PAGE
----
Kurt Brown: So, one of the things that the financial crisis did was delayed my licensing, because I needed a certain amount of experience in order to apply. I was six months short of the experience I needed when I got laid off. With the experience at Geico, they wouldn't let me take the exam. So it kind of delayed that. I mean, I eventually started working for Universal Engineering after Geico. Actually, they didn't even want to hire me as an engineer. And they were like, "Oh, you've been out of it for five years". So here's this field technician position. Well, I'm like, wait, this pay cuts and work in the field. But honestly I got to work on a really interesting project in St. Petersburg, Florida. They were doing an addition to the VA Mental Health Institute. They were building like a big sychiatric hospital for the for the VA, and I got to be on that project. So I worked there and then I saw they had an opening for a staff engineer position in Fort Myers, which is three hours South. So.
Isaac Oakeson: You got back into engineering. I think there's a lot of lessons right there that you've talked about. I think a lot of people that might have a gap on their resume you can always-- You know, my own experience is that you can always find stuff to fill in for that gap in terms of a resume, in terms of trying to find a job. But you also bring up another point is that you need that experience under a licensed PE in order to take the PE and receive it. So those are things that you need to consider as an engineer, looking for a job in different places to make sure you can earn that PE license. So I think you've got some good pointers there. So what do you do right now? Where are we at now?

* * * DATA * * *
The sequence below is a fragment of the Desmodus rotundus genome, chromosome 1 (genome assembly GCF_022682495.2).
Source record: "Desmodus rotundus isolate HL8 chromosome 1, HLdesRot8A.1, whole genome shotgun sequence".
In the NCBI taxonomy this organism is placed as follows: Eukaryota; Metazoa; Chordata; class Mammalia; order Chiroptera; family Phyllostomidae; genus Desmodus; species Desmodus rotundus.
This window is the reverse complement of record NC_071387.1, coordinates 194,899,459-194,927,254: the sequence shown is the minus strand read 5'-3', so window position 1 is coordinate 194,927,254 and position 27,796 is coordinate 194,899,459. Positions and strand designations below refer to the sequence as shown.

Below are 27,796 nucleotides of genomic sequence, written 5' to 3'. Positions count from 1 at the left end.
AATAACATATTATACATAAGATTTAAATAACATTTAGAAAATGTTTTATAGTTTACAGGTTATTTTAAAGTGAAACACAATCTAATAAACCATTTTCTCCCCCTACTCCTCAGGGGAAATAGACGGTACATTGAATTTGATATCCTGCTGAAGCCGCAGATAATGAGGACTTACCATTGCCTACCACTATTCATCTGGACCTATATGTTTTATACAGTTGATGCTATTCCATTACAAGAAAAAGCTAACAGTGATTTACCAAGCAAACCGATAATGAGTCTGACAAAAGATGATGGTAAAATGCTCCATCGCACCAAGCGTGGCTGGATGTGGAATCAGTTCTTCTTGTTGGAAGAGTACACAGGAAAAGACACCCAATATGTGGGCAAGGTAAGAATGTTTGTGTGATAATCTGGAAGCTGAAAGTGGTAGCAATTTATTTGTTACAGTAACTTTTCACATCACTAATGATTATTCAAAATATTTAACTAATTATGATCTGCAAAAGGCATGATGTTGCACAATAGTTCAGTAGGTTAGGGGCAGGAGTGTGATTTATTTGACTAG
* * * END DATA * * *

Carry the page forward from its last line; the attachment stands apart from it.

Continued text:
Kurt Brown: Right now? I'm a branch manager for a small firm in Southern California.
Isaac Oakeson: Doing geotechnical work?
Kurt Brown: Geotechnical firm. I'm involved in marketinggetting new work, writing proposalshelping kind of guide the work along. And I have a small team of engineers, but that got smaller because of the coronavirus. So I'm kind of working witha smaller staff than I was before. We do a lot of residential work, geotechnical soil studies, geologic studies. And we also do material testing. Not as much, but we also do material testing.
Isaac Oakeson: You wear a lot of hats over there. Sounds like doing a lot of things.
Kurt Brown: And that's the thing about smaller firms. And I think that's why this position kind of, initially, looked difficult, then a lot of people probably wouldn't take it, but t allows me to kind of get a lot of experience very quickly. Trial by fire in a kind of a way. Like you kind of -- You're able to learn the marketing process and getting clients, but then you're also involved heavily in the operations and production part. The larger the firm that you work in, the more segmented things become, and you're like, "Oh, I just write section 2.1 to 3.4 and I'd give it to this guy, and he finishes. All right". But like in that you have to make sure the product is complete. A Huge thing, and I think that is not emphasized in school a lot. We probably have one class in writing. Engineers need to be able to write. It's the most important thing. And the second most important thing on which, and that's why I don't really regret working at Geico, like doing customer service, is that customer service is a huge part of being in business. So as an engineer, a lot of engineers tend to be very stoic andkind of introverted and it doesn't really sell well. So like, if you notice in most engineering firms they'll have like a team of engineers and they have to hire like a sales guy, because he has to like tell people what to do to actually bringing the work in, you know? So, I think my experience working in customer service and then having a technical background, it actually makes it easier for me to tell clients what we do, cause it's like, "okay, that's what you need to be able to do", because at the end of the day, you're just selling a service. I think people get into engineering and they don't really think about what the career path is.